6. Kc for backward reaction is inverse of Kc for forward reaction.

7. If an equation is multiplied by n, the K becomes Kn, and if it is divided by m, the k becomes mk.

8. In equilibrium constant expression if activities are used in places of molar concentration, h becomes dimensionless.

Types of Equilibrium

Homogeneous Equilibrium

In homogeneous equilibrium, the reactants and products arc present in the same phase or physical suite (gaseous or liquid).

2SO2(g) + O2(g) ⇔ 2SO3(g)

Heterogeneous Equilibrium

In heterogeneous equilibrium the reactants and products are present in two or more physical states or phases.

3Fe(s) + 4H2O(g) ⇔ Fe3O4(s) + 4H2(g)

Reaction Quotient

For any reversible reaction at any stage other than equilibrium, the ratio of the molar concentrations of the products to that of the reactants. where each concentration term is raised to the power equal to the stoichiometric coefficient to the substance concerned, is called the reaction quotient, Qc.

For a general reaction

aA + bB ⇔ cC + dD

which is not at equilibrium,

Qc = [C]c + [D]d / [A]a [B]b

If

(i) Qc > Kc, the value of Qc will tend to decrease to reach the value of Kc (towards equilibrium) and the reaction will proceed in the reverse direction.

(ii) Qc < Kc it will lend to increase and the reaction will proceed in the forward direction.

(ii) Qc = Kc, the reaction is at equilibrium.

Le – Chatelier’s Principle

There are three main factors which affect the state of equilibrium.

They are

  1. concentration
  2. temperature
  3. pressure.

Le – Chatelier’s principle states that if a system at equilibrium is subjected to a change in concentration. pressure or temperature. the equilibrium equilibrium change.

Effect of Change of Concentration

If at equilibrium the concentration of one of the reactants is increased. the equilibrium will shift in the forward direction and vice-versa.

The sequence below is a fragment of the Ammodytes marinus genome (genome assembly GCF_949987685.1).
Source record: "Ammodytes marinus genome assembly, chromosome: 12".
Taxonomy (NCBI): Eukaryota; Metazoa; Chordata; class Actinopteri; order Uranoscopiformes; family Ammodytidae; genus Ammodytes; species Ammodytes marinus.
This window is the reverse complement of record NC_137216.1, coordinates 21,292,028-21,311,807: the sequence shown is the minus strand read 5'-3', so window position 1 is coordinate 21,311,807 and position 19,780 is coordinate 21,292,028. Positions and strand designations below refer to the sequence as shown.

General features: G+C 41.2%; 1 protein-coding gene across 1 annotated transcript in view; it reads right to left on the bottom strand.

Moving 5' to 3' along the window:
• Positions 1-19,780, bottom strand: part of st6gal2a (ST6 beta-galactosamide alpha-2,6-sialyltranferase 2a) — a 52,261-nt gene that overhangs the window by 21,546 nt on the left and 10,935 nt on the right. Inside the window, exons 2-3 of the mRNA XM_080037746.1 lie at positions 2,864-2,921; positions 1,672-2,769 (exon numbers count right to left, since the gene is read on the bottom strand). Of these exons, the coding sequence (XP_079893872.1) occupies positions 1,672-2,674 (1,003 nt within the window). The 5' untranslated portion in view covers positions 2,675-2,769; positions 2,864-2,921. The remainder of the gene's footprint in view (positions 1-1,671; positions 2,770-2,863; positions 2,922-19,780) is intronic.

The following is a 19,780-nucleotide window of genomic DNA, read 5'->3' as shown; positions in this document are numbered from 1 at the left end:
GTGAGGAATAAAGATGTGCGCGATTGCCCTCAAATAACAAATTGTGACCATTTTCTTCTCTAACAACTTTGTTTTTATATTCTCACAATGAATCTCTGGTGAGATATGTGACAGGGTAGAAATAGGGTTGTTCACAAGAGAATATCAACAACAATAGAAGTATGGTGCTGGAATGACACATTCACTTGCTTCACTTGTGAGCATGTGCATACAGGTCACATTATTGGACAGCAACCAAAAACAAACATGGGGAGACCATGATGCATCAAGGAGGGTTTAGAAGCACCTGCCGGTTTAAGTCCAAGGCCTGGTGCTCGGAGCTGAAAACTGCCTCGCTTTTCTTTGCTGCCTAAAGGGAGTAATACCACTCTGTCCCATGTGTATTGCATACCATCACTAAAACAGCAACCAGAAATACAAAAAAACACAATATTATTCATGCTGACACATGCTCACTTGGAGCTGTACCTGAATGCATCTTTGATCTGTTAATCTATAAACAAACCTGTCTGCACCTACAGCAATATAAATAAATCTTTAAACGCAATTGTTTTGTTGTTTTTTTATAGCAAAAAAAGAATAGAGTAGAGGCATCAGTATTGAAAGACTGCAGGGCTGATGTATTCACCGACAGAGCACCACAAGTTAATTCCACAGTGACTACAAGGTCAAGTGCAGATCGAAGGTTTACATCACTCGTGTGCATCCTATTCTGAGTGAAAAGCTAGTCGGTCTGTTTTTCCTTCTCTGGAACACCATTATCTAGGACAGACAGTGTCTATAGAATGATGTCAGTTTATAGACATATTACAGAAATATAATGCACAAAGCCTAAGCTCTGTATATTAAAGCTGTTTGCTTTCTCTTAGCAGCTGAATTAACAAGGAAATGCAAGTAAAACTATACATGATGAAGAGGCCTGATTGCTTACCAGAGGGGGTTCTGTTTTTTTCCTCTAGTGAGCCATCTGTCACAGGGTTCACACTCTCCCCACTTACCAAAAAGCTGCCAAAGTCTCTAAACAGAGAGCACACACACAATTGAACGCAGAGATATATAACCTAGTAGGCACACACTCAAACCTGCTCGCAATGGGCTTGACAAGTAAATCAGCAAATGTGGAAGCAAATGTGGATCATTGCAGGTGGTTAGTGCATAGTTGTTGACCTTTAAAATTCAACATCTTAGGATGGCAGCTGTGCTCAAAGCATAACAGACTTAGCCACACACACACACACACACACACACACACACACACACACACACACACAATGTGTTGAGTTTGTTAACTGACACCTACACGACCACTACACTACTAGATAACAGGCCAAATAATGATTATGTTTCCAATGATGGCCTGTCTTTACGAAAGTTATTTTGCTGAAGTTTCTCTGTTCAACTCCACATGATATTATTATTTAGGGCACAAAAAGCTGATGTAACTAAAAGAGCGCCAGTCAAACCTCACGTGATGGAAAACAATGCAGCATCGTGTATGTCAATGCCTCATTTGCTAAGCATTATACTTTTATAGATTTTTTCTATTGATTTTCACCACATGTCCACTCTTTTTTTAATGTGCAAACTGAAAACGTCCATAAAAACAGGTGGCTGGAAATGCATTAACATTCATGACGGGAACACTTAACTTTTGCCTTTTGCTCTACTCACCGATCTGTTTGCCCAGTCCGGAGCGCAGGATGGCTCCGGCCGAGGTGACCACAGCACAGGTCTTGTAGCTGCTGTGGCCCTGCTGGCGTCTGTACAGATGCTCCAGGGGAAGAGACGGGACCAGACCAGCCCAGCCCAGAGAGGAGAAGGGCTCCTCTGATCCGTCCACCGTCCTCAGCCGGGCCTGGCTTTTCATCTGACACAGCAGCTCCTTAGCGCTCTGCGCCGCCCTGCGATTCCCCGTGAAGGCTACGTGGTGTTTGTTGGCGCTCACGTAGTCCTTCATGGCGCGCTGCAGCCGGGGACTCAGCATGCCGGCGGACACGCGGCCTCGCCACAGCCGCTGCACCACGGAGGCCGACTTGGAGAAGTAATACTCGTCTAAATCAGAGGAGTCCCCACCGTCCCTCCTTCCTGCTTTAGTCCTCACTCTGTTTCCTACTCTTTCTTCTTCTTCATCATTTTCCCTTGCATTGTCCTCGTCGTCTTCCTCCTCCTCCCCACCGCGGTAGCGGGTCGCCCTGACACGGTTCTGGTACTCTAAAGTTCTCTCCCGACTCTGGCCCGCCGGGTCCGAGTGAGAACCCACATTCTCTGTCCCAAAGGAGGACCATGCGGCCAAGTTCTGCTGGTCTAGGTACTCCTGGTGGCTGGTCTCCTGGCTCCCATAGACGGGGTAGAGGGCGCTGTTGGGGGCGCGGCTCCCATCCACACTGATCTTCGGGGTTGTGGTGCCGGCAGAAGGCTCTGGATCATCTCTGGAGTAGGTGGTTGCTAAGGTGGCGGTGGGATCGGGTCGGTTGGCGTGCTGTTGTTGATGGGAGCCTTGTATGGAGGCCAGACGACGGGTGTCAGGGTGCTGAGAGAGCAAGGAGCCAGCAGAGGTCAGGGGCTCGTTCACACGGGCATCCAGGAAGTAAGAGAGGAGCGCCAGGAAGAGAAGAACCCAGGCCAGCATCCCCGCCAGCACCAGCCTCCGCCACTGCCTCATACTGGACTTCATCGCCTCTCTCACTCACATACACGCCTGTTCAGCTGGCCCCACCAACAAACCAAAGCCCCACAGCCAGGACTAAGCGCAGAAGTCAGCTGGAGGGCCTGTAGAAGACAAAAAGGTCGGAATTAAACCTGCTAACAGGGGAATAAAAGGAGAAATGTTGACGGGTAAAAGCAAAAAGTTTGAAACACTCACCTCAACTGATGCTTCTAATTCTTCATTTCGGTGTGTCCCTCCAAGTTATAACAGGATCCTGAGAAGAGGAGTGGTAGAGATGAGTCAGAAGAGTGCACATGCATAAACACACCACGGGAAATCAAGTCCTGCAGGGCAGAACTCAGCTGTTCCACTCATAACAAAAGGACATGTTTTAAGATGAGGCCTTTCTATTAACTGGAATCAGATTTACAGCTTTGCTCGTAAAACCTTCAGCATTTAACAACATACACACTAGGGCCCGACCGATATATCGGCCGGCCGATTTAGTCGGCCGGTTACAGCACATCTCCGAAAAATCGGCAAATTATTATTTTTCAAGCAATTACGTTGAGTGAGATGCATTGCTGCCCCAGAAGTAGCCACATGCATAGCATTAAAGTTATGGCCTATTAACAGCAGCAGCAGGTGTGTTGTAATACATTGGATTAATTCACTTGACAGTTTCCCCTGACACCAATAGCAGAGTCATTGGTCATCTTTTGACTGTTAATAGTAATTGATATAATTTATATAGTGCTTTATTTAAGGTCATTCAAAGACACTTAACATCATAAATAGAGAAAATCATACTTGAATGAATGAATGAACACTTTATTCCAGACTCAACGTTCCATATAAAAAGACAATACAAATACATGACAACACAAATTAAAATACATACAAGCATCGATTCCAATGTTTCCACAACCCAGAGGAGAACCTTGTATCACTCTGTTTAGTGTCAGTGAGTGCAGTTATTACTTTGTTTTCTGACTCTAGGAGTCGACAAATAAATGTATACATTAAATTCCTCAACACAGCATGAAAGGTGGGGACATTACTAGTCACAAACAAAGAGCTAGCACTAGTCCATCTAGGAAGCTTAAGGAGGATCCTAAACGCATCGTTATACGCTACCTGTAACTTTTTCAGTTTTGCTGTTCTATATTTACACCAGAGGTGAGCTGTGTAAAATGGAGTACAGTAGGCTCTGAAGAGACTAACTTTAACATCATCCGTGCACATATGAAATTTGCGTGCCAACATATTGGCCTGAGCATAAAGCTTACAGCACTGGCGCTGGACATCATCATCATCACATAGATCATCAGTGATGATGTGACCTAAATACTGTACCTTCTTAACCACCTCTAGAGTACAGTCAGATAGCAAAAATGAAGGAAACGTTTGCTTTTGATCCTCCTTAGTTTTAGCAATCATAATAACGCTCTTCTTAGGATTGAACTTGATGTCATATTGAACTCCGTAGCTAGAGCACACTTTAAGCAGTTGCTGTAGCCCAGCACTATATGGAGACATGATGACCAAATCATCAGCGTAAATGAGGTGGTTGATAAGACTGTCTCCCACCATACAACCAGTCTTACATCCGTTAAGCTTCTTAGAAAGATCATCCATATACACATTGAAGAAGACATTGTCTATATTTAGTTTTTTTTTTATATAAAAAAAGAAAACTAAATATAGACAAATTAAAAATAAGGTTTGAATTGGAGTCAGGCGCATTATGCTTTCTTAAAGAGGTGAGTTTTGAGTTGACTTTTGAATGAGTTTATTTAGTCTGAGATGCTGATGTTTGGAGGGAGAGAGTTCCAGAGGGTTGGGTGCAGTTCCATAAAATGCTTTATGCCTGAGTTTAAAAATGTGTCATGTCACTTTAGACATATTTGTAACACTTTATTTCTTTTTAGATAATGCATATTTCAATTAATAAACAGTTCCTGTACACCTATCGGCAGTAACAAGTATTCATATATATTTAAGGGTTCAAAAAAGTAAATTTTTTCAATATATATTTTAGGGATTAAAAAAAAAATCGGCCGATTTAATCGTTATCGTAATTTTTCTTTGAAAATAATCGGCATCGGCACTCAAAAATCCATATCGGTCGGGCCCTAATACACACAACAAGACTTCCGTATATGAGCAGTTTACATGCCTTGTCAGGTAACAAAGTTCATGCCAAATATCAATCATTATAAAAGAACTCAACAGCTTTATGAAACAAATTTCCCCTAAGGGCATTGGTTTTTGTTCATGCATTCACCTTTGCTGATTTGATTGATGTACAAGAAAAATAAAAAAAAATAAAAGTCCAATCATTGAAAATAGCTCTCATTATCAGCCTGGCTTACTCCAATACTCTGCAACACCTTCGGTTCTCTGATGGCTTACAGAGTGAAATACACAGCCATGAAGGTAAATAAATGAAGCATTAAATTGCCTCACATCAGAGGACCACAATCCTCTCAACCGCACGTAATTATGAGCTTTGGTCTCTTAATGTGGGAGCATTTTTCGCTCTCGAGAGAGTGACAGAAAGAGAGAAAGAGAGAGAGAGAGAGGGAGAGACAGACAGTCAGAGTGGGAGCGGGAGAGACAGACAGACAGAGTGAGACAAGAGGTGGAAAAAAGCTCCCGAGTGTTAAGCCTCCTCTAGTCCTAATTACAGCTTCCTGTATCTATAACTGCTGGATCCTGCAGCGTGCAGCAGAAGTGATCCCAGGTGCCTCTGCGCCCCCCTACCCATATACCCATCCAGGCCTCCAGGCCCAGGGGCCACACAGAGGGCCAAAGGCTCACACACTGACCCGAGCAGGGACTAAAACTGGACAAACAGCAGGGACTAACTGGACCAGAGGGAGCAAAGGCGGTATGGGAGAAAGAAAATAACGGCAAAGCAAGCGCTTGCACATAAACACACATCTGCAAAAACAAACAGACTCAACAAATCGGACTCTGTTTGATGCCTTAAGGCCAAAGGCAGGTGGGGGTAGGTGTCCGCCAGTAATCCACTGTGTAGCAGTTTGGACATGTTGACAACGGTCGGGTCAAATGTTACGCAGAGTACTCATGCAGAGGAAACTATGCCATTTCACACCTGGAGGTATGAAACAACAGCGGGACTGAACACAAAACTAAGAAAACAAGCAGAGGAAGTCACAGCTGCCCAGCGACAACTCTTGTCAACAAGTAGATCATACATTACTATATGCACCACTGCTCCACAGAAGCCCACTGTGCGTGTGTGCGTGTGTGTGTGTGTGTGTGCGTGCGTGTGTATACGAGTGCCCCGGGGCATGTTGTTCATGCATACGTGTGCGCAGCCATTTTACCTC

Effect of Change in Pressure

No effect of pressure on equilibria having same moles of reactants and products. e.g., N2 + O2 ⇔ 2NO.

When there is change in the number of moles, the equilibrium will shift in the direction having smaller number of moles when the pressure is increased and vice-versa, e.g.,

N2 + 3H2 ⇔ 2NH3 [High p. high yield of NH3]

Effect of Temperature

When process is exothermic, low temperature favours the forward reaction. When process is endothermic. high temperature favours the formation of products.

Effect of Addition of Inert Gas

(i) Addition of inert gas at constant pressure At constant pressure. if an inert gas is added. it will increase the volume of the system. Therefore. the equilibrium will shift in a direction in which there is an increase in the number of moles of gases.

(ii) Addition of inert gas at constant volume If keeping volume of the system constant, an inert gas is added. the relative molar concentration of the substance will not change. Hence. the equilibrium position of the reaction remains unaffected.

Effect of Catalyst

The presence of catalyst does not change the position of equilibrium. It simply fastens the attainment of equilibrium.

Le-Chatelier’s Principle Applicable to Physical Equilibrium

(i) Effect of pressure on solubility The increased pressure, will increase the solubility of gas and vice-versa.

(ii) Effect of temperature on solubility Some substances dissolve with the absorption of heat. Solubility of such substances will increase with increase of temperature and vice-versa, e.g., dissolution of NH4CI, KCI, KNO3, etc. The dissolution of calcium acetate and calcium hydroxide is exothermic, so their solubility is lowered at higher temperature.

(iii) Effect of pressure on the melting point of ice

Ice ⇔ liquid water

The ice occupy the more volume than liquid water, so increased pressure will result in melting of ice according to Le-Chatelier principle.

Favourable conditions for some chemical equilibria to get higher yield of product.

Calculation of the Degree of Dissociation (α) from Density Measurement

α = D – d / d

where, D = theoretical vapour density

d = observed vapour density

Now, molecular mass = 2 * VD

∴ α = Mc – Mo / Mo

where, Mc = calculated molecular weight

Mo = observed molecular weight